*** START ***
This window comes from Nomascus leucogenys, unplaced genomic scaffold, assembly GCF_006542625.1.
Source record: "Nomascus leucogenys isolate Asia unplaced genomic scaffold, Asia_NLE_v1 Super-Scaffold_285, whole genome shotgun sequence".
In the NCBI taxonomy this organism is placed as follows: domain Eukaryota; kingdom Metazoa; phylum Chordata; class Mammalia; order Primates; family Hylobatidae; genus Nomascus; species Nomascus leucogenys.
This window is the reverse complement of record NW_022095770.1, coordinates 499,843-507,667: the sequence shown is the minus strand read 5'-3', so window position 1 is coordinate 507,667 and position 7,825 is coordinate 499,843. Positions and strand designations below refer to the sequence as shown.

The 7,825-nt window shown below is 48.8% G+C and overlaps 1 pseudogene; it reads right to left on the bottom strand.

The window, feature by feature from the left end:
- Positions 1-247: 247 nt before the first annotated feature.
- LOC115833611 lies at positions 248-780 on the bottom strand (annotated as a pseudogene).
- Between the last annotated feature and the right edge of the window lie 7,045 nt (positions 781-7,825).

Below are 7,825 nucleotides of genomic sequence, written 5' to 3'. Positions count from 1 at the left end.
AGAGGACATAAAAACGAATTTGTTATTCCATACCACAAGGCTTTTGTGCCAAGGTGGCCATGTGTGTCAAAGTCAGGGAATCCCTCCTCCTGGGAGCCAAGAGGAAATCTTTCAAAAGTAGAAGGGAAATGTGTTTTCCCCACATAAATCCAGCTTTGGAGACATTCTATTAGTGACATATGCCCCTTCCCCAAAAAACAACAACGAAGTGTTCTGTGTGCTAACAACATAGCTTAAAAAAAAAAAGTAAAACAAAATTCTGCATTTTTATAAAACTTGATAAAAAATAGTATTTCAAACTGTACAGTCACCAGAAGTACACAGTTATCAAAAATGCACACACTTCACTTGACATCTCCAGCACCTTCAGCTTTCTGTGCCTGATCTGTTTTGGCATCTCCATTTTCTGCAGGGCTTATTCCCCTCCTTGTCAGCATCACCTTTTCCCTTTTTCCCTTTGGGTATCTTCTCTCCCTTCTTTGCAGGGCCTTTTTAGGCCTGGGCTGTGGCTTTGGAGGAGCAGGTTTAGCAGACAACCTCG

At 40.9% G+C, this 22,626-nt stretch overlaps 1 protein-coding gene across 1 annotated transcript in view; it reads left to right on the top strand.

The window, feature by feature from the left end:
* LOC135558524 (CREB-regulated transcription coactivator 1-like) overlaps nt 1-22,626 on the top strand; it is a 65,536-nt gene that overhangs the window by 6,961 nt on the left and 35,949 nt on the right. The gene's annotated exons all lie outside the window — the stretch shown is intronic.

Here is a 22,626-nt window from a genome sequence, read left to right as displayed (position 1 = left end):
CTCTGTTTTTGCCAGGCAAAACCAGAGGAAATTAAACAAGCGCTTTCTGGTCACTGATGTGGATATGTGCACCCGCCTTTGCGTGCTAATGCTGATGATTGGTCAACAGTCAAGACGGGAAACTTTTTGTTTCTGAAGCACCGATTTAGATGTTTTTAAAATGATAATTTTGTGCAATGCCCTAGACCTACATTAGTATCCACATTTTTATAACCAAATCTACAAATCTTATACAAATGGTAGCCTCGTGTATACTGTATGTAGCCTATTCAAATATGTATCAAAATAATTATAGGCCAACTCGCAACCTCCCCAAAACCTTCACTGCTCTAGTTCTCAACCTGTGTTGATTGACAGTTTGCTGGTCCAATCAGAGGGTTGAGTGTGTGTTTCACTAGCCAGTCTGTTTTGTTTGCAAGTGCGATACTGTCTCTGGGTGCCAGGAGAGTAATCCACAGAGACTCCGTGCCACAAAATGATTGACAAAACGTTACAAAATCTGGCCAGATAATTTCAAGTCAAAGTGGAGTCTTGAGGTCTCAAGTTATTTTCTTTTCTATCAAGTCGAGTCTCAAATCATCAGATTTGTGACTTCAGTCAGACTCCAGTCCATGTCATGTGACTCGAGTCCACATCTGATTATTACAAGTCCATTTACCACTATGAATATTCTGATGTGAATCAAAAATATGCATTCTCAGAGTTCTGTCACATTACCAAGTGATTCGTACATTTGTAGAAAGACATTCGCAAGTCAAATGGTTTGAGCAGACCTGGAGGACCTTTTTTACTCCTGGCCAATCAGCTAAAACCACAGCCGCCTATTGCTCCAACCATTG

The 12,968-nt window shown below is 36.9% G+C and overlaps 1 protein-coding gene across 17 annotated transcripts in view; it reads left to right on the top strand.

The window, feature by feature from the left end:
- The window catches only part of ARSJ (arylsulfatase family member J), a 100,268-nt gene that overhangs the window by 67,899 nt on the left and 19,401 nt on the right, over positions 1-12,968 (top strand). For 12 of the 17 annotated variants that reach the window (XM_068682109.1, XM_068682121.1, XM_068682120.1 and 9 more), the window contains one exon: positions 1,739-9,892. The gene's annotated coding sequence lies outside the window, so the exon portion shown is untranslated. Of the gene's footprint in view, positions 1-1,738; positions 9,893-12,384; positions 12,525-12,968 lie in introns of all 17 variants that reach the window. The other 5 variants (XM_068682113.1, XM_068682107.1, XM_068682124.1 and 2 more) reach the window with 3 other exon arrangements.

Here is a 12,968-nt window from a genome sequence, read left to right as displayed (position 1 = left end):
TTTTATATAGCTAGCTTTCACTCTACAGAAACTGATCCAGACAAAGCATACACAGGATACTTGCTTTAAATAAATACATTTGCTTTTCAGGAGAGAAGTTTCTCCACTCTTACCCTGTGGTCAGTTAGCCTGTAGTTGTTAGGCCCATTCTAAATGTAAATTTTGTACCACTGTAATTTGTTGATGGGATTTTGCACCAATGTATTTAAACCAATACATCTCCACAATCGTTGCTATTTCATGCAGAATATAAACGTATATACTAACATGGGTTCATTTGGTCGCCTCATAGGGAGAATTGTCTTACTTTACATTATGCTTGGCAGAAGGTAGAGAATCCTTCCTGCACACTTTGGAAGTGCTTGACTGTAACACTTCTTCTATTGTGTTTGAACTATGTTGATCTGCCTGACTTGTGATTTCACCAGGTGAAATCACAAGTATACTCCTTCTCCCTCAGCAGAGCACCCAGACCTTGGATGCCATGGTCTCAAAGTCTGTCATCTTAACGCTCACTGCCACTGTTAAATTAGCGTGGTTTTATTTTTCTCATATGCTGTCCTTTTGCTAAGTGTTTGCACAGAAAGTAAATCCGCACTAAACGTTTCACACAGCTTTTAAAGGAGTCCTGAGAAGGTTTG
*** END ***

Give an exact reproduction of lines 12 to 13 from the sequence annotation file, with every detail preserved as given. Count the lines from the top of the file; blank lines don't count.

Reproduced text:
At 40.9% G+C, this 22,626-nt stretch overlaps 1 protein-coding gene across 1 annotated transcript in view; it reads left to right on the top strand.

The window, feature by feature from the left end: